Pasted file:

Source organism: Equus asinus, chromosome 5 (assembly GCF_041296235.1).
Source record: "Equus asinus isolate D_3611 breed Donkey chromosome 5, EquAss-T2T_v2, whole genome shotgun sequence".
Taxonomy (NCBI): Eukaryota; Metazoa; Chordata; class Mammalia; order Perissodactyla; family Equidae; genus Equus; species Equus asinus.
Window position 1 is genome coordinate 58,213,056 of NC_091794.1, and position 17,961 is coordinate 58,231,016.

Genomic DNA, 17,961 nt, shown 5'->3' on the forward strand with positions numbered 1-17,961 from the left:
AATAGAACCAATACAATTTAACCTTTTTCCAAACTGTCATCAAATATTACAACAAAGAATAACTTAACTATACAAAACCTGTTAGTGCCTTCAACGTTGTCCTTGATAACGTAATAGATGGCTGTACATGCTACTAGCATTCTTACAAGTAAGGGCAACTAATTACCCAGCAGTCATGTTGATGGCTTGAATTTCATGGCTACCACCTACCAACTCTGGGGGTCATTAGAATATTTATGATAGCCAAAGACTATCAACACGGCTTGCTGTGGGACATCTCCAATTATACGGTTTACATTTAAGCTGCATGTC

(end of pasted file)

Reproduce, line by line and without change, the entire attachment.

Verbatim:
Source organism: Equus asinus, chromosome 5 (assembly GCF_041296235.1).
Source record: "Equus asinus isolate D_3611 breed Donkey chromosome 5, EquAss-T2T_v2, whole genome shotgun sequence".
Taxonomy (NCBI): Eukaryota; Metazoa; Chordata; class Mammalia; order Perissodactyla; family Equidae; genus Equus; species Equus asinus.
Window position 1 is genome coordinate 58,213,056 of NC_091794.1, and position 17,961 is coordinate 58,231,016.

Genomic DNA, 17,961 nt, shown 5'->3' on the forward strand with positions numbered 1-17,961 from the left:
AATAGAACCAATACAATTTAACCTTTTTCCAAACTGTCATCAAATATTACAACAAAGAATAACTTAACTATACAAAACCTGTTAGTGCCTTCAACGTTGTCCTTGATAACGTAATAGATGGCTGTACATGCTACTAGCATTCTTACAAGTAAGGGCAACTAATTACCCAGCAGTCATGTTGATGGCTTGAATTTCATGGCTACCACCTACCAACTCTGGGGGTCATTAGAATATTTATGATAGCCAAAGACTATCAACACGGCTTGCTGTGGGACATCTCCAATTATACGGTTTACATTTAAGCTGCATGTC